Playwright Charlie Josephine on Birds and Bees at the Crucible
Words: Heather Paterson
This month, I had the pleasure of catching up with the incredibly charismatic and stubbornly joyful playwright Charlie Josephine, who spoke to me on the eve of the launch night of their play ‘Birds and Bees’, which is currently showing at Sheffield Crucible until 11th Feb.
Click and it’s gone — too far, too fast. Explicit photos go public, real-world consequences of virtual life go viral and so does everyone’s opinion. Leilah is wondering if her Instagram is more of a burden than ‘living her best life’. Billy’s queer and proud but ignored by the education system; they’re tired of feeling invisible. Aarron is learning how to be a man online and it’s starting to feel toxic. And Maisy, well Maisy’s not that into sex, thank you very much. Thrown together, these four confront their differences and realise their power to make change. This is the story of Birds and Bees told by Charlie Josephine.
Charlie tells me that they knew that they wanted to write about sex education as it is a subject they are passionate about, having seen the damage done by shame passed down over the generations, often by those who received no or inadequate education in this area. They spoke about how it’s not just focusing on sex but the ability to have honest conversations – a skill that every human needs – and the potential for the ripple effect of telling those stories to create positive change.
Most of Charlie’s work is about working-class women and queer people. They are queer, trans and proudly working class and wanted to write something for their younger self, telling the stories that they didn’t have – but really needed – growing up.
They have done a lot of work on their own mental health but are now in a place where they are happy on both a personal and professional level. Conscious of the transphobia and negativity prevalent in the press, Charlie wants to share this joy with young people. They love being queer and trans, detailing how it is “incredible to know who you are, to live your truth,” and they wish that for everybody.
This story was written for young people, to share that message of hope and positivity and say “you can be who you are, it’s ok, keep going”. We spoke about how, with this in mind, the play was developed using the input of young people, which was fundamental in keeping the play fresh and age-appropriate. Sceptical of memories of the “cringe” theatre companies that came into their school when they were young, Charlie spoke highly of the creative team they worked with during this process who were really political and on the pulse, feeding into their excitement to take the story to young people. They also praised the many smart, funny and political young people they spoke with during the development of the play.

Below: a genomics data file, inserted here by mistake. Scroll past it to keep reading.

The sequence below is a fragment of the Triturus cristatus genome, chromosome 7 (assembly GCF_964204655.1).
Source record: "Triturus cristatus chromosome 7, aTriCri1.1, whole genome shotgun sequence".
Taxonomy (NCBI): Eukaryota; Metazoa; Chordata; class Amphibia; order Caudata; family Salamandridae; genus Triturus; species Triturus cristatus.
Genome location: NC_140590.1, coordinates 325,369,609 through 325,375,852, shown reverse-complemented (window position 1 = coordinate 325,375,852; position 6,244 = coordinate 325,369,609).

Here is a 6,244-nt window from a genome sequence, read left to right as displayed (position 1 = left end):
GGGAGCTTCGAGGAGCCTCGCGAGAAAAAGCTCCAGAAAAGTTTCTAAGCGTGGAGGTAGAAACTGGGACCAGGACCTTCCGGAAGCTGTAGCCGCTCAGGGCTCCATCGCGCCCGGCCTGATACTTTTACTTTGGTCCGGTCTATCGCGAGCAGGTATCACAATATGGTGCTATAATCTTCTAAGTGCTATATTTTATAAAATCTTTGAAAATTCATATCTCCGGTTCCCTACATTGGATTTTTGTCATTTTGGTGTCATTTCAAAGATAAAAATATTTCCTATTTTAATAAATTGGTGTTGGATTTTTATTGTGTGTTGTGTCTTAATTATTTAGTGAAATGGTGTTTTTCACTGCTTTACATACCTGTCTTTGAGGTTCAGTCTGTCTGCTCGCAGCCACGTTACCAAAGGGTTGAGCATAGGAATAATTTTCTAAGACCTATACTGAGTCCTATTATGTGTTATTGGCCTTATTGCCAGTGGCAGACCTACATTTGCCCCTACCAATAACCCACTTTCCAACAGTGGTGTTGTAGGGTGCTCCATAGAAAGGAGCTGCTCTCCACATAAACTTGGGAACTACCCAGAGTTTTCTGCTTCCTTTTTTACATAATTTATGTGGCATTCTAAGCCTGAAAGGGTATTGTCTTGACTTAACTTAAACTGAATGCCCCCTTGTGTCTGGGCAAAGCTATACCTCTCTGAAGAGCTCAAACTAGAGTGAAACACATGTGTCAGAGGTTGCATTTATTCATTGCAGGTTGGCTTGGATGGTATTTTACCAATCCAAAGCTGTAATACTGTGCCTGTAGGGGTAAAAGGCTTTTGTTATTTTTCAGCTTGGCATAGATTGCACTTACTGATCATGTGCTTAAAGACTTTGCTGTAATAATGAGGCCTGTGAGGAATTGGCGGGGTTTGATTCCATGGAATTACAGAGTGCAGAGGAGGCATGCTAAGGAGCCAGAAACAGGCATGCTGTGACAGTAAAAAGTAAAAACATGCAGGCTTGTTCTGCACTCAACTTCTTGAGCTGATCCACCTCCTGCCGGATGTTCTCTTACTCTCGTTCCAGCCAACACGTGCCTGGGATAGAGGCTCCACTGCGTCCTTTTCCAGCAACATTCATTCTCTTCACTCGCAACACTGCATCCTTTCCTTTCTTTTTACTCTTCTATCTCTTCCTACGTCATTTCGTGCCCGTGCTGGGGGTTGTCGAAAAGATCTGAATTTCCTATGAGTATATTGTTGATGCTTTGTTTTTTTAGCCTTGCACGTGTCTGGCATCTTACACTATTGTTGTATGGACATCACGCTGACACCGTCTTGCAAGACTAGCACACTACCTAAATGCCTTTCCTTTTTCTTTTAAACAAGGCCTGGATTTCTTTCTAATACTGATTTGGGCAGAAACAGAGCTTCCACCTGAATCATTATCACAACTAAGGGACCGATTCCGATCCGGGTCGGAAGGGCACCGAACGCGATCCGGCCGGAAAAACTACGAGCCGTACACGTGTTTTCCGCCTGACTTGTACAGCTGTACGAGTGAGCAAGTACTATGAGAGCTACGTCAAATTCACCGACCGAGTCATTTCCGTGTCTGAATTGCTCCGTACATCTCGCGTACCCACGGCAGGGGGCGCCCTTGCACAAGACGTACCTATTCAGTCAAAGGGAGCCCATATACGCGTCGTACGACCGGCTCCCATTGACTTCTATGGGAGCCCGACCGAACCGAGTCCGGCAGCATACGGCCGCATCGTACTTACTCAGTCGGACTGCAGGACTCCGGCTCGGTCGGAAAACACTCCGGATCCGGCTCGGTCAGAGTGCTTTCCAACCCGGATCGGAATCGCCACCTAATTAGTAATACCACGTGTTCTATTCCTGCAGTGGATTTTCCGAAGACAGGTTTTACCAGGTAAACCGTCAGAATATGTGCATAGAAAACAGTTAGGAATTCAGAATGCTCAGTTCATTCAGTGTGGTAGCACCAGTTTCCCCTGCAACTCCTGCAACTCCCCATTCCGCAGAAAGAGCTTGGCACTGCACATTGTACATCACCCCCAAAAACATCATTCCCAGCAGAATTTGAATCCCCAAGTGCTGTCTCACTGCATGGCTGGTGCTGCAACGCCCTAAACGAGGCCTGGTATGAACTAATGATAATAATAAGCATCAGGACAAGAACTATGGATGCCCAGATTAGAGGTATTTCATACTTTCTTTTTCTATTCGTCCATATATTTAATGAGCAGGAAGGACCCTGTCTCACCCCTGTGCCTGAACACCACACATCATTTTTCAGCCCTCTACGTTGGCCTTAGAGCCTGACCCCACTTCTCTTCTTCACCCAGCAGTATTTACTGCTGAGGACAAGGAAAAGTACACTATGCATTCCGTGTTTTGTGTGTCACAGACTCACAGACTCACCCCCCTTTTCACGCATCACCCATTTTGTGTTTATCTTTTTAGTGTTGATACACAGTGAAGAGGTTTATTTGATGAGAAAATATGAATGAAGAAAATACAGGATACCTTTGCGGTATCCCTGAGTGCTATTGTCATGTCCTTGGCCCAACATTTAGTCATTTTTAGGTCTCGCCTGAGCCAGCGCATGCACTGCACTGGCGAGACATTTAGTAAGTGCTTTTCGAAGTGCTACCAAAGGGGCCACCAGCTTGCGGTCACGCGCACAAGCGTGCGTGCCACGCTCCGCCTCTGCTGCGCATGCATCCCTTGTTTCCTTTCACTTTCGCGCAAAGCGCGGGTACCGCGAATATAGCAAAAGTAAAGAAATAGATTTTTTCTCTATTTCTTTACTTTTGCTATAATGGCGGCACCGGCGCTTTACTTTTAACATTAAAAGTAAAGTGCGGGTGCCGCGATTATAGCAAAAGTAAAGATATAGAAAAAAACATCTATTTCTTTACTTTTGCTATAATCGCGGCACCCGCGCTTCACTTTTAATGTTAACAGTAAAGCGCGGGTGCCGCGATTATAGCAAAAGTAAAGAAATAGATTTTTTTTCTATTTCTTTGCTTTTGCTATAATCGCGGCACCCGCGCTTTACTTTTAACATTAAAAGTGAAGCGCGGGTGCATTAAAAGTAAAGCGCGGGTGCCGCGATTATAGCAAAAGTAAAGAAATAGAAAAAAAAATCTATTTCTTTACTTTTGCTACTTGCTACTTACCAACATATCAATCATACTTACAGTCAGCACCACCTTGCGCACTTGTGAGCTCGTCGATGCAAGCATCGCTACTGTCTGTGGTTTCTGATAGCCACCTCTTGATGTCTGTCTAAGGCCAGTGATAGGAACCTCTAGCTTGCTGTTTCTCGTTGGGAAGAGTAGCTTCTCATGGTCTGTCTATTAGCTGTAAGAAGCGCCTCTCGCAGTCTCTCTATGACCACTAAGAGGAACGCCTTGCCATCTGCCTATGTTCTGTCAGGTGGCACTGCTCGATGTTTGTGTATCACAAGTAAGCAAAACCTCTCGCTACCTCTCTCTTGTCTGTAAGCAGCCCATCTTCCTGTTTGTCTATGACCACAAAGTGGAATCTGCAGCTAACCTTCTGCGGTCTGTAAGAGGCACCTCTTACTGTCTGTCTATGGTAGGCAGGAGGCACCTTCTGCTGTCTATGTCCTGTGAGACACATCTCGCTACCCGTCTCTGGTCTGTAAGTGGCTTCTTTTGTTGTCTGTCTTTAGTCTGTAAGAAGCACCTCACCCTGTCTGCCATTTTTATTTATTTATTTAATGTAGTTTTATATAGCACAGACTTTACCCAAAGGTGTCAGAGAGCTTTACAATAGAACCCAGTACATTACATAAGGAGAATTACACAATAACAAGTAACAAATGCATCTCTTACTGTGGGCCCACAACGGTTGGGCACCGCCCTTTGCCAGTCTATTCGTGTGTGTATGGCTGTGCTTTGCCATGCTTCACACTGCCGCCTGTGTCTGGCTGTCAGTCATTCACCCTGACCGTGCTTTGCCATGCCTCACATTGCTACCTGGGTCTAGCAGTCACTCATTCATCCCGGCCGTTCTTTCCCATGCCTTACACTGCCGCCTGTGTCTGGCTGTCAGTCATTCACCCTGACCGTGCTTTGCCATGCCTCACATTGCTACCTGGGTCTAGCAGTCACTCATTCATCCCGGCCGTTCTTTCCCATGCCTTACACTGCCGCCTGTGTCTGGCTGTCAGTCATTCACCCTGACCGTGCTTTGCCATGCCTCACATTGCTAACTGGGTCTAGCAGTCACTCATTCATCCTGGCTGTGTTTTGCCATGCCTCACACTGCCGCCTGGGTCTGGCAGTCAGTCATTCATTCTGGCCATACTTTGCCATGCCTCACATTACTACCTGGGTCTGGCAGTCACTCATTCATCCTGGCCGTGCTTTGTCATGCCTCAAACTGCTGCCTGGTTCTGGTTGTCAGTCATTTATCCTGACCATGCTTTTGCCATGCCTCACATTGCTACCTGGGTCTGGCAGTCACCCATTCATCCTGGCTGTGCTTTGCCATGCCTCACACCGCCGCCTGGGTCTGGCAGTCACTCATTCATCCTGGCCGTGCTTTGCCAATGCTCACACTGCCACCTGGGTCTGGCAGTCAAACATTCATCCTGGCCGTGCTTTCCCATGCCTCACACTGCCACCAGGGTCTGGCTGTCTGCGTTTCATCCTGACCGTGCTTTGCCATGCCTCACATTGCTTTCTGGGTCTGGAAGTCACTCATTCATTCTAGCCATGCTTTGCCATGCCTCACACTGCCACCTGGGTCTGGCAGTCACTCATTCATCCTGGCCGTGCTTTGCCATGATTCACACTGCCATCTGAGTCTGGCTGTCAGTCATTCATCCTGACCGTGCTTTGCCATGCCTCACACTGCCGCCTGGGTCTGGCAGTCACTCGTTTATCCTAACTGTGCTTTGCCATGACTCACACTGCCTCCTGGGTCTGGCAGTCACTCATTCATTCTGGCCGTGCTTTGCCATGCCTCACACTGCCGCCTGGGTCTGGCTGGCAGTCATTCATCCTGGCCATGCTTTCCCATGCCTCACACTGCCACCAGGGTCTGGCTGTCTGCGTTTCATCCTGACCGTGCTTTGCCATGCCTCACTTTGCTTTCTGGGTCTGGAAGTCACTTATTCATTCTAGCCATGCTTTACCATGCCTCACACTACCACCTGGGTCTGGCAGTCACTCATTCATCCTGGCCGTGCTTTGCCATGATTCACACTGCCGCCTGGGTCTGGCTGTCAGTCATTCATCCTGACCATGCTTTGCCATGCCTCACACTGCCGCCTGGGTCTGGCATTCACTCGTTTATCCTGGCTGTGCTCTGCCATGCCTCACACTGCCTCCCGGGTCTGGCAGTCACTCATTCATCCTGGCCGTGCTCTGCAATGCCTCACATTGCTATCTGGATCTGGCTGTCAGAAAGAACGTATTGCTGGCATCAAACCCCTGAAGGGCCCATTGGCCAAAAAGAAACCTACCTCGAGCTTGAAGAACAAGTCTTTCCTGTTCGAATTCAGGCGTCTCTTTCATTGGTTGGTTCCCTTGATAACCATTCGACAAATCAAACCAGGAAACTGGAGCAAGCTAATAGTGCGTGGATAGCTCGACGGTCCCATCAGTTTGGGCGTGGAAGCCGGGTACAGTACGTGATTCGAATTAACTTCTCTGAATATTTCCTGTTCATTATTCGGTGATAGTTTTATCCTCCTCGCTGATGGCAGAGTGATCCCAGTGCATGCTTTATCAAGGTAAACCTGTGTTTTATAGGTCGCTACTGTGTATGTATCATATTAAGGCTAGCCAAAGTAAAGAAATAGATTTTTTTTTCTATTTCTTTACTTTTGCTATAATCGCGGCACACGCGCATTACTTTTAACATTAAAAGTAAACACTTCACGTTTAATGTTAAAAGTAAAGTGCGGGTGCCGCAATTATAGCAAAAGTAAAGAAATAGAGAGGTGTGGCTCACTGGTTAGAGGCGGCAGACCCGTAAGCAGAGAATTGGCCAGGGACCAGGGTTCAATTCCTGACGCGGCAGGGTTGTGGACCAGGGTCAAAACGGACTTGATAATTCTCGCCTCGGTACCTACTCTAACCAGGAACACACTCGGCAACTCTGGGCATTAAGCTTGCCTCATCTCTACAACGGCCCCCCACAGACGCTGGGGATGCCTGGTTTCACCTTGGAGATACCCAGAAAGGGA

Bird and Bees focuses on the stories of four young people who Charlie was keen to ensure represented as much diversity as possible, so all young people could relate in some way to at least one of them. We spoke about the importance of queer representation but also that not all of the characters and audience will be queer: good sex education is important for everyone so the story is told with something for everyone regardless of who you are or how you identify. Ultimately, it is excellent contemporary theatre that Charlie is really proud of; they have produced brave, bold work with something that anyone interested in theatre or music can get excited about.
Charlie is inspired by music and dance, speaking about that buzzy feeling you get in your body at a gig and wanting that same feeling to come through the medium of theatre. As someone with ADHD and dyslexia, they are consciously aware of the need for physical communication beyond just the use of words, so they ensure that all of their work incorporates abstract movement. “If an actor isn’t sweaty at the end of the show, they haven’t done their job right!”
Charlie speaks about their experience of being a working-class queer person working in the world of theatre: class often being a major factor in the middle-class arts world, walking into venues and wondering if those spaces are for them, the exhaustion that results from places that haven’t done the work backstage to address the required cultural change to ensure everyone is included. Will a security guard follow you around, what’s the situation with the toilets, dressing rooms, etc – quite simply, will you feel welcome?
However, they spoke positively about the experience of their current work and team, the excitement of seeing more space created for trans and queer people and specifically the positive influence of work undertaken by organisations including Gendered Intelligence and All About Trans in this area. Things are changing, and progress may be slow, but they are optimistic about the future.
And things are looking bright in Charlie’s future as well. Following their Birds and Bees run, their next play Flies opens at Shoreditch Town Hall next month – a story of young women becoming aware of the male gaze for the first time – and they tell us that there are more exciting things to come later in the year.
One thing is for certain, if just a fraction of Charlie’s passion and enthusiasm comes across in the performance, you are guaranteed a good evening.
Birds and Bees is currently showing at Sheffield’s Crucible Theatre until 11th February. Tickets and more info are available here.